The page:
No, Barack, Medical Care is Not a 'Right'

At last night’s presidential debate, Barack Obama led the charge for government run health care by declaring in no uncertain terms that health care is a “right”. I suppose he thinks Tom and the boys accidentally left that one out of the Constitution. Or maybe it is an extension (in his mind) of the right to life.

But let’s think about this a minute. When our American form of government was created to form “a more perfect union” by insuring the “rights” of its citizens, it recognized only the “inalienable rights”. And to protect those rights, which I’m pretty sure only included life, liberty and the pursuit of happiness, the government was empowered to use force if necessary.

We created armed forces (and finally an adequate border patrol) to protect our people’s life and liberty from foreign invasion, and then police to protect our pursuit of happiness in the form of private property. So how will we insure medical care?

We can pay for care — we’ve begun doing that in Medicare and Medicaid. We can set up an army of doctors to attend the unattended. We have done that in the form of Public Health Service scholarships that recruit medical students, who, after graduation work in inner cities, reservations, and prisons, etc. But ultimately, when inducements fail, will we draft young people to become doctors and nurses to fill the need to supply medical services? Will we shackle doctors at the job for 36 hours at a time, without sleep or food because there are not enough physicians to meet the “rights” of the people? Will we violate truly inalienable rights of our citizens by taking more and more of their private property through taxation to pay for an inefficient system of government run health care?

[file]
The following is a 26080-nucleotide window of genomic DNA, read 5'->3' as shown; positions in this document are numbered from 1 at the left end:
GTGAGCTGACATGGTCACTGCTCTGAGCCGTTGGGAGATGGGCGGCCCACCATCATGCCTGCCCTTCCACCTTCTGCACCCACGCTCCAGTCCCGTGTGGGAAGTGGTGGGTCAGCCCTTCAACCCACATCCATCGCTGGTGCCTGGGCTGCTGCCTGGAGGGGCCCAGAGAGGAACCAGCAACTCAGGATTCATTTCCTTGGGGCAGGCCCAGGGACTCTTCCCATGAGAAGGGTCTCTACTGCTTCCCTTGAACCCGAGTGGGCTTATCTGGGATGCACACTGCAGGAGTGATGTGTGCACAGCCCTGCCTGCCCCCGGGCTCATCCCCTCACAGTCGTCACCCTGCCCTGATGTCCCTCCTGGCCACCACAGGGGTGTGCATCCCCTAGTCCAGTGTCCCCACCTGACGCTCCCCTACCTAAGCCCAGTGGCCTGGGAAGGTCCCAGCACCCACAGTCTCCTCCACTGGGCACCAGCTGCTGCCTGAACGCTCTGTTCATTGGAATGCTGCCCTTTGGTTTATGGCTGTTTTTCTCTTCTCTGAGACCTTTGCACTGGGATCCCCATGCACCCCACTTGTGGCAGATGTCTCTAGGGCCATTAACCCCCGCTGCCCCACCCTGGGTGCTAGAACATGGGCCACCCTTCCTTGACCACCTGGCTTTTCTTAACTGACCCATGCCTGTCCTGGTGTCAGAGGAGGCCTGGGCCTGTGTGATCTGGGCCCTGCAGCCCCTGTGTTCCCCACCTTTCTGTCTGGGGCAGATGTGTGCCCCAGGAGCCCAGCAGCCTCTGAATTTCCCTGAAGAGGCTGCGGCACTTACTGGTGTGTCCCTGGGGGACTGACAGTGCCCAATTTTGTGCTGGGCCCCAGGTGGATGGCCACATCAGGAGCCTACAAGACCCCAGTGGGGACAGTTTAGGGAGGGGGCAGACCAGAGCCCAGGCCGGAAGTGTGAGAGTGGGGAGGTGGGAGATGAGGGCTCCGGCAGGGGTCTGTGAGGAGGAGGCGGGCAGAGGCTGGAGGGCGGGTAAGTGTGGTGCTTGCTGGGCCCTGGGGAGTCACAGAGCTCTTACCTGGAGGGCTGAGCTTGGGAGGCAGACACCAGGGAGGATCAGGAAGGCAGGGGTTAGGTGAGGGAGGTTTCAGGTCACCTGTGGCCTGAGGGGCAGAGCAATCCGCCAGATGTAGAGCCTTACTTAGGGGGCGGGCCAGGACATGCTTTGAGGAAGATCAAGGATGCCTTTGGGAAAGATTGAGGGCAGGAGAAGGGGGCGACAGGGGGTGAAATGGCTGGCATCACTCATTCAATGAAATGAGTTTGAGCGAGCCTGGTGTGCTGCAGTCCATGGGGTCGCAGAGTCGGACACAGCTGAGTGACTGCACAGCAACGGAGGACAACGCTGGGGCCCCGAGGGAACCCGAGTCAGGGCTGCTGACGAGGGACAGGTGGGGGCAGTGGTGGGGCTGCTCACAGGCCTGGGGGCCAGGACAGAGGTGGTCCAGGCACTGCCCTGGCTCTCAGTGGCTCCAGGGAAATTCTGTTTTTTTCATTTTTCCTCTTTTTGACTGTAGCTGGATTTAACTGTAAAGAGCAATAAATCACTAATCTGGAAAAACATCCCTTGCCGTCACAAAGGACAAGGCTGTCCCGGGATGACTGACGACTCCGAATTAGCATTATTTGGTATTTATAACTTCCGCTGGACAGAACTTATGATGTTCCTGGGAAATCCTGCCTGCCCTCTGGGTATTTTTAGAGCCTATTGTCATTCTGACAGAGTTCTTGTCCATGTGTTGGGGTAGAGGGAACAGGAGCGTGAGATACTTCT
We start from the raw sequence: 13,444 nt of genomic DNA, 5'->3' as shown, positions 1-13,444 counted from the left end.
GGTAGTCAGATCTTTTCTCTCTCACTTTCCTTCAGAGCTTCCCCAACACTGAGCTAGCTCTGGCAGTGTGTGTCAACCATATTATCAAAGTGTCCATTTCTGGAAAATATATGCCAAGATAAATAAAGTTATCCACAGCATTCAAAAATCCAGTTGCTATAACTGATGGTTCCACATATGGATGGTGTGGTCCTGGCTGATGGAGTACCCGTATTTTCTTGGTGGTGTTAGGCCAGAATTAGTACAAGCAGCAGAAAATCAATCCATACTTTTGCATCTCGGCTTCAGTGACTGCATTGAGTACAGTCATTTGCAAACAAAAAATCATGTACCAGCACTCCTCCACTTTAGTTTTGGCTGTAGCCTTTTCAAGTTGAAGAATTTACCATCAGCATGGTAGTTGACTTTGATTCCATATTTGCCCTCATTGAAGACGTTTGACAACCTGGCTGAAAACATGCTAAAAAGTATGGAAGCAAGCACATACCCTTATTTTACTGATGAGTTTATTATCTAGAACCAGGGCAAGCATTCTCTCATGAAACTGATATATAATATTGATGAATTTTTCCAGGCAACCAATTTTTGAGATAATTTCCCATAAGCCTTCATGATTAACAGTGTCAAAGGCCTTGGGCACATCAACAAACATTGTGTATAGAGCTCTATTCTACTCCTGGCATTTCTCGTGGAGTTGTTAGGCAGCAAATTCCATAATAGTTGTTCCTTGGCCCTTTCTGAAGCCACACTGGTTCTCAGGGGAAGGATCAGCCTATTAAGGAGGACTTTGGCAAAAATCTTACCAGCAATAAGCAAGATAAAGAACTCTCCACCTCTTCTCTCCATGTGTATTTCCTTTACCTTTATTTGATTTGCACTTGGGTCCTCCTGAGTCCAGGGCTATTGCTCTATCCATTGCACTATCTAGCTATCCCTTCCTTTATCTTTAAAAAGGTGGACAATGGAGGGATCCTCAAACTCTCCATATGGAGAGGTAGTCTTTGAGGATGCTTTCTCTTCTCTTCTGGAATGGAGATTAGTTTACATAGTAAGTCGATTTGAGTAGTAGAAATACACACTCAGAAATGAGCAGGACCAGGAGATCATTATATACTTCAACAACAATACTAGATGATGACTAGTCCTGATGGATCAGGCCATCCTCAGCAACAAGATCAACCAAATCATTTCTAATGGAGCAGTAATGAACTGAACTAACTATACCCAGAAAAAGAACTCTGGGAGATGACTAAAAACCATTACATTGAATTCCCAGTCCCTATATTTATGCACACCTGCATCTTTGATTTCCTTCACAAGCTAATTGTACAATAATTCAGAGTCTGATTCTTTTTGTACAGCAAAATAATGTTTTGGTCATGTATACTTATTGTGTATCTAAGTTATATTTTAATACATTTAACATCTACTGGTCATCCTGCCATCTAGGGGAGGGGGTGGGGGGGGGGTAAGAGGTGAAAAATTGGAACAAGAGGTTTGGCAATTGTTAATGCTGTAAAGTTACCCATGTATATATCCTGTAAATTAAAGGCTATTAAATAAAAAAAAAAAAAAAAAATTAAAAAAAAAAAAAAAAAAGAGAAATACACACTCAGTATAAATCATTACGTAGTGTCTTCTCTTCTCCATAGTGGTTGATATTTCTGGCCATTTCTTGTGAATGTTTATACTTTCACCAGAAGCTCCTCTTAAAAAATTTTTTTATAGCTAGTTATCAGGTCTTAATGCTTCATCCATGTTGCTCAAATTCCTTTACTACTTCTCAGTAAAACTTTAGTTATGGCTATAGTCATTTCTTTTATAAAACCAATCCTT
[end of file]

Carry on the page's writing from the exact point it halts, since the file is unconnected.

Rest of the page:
No, health care is not a right. It is a service, just like the food service, or transportation. They may be important to out lives — hey, food is more critical than medicine. But they are not rights. We cannot demand food at the grocery store, and pay according to our ability. We cannot force a care dealer to sell us a care at “Medicare” discount rates because we need transportation to get us to work.

Barack Obama is a smart guy. He’s Ivy League-educated and is surrounded by a bevy of similarly bright educated people. Yet he promotes a policy that has failed everywhere it has been tried — Universal Health Care.

Now I grant you that there are other bright people who believe in this Universal Health Care nonsense, but most are taken in by the slogans and cosmic ideals — they have not really delved into the historical details. Viewed from 30,000 feet a cesspool may look like a sylvan lake. Sweden looks reasonably good if you look at global numbers such as perinatal mortality — but this does not disclose the nightmare in Swedish Emergency Rooms where children die for lack of nurses to administer an IV. In Britain, only 42% of patients had brain imaging to confirm their diagnosis of stroke within 24 hours of the onset of symptoms,– a number they themselves deemed "unacceptably low". By contrast, a study in North Carolina was distressed that only 11% of people had a CT scan within 25 minutes! Over 44% had a CT within 2 hours, and by 24 hours over 60-70% of patients in the US will have received a CT scan.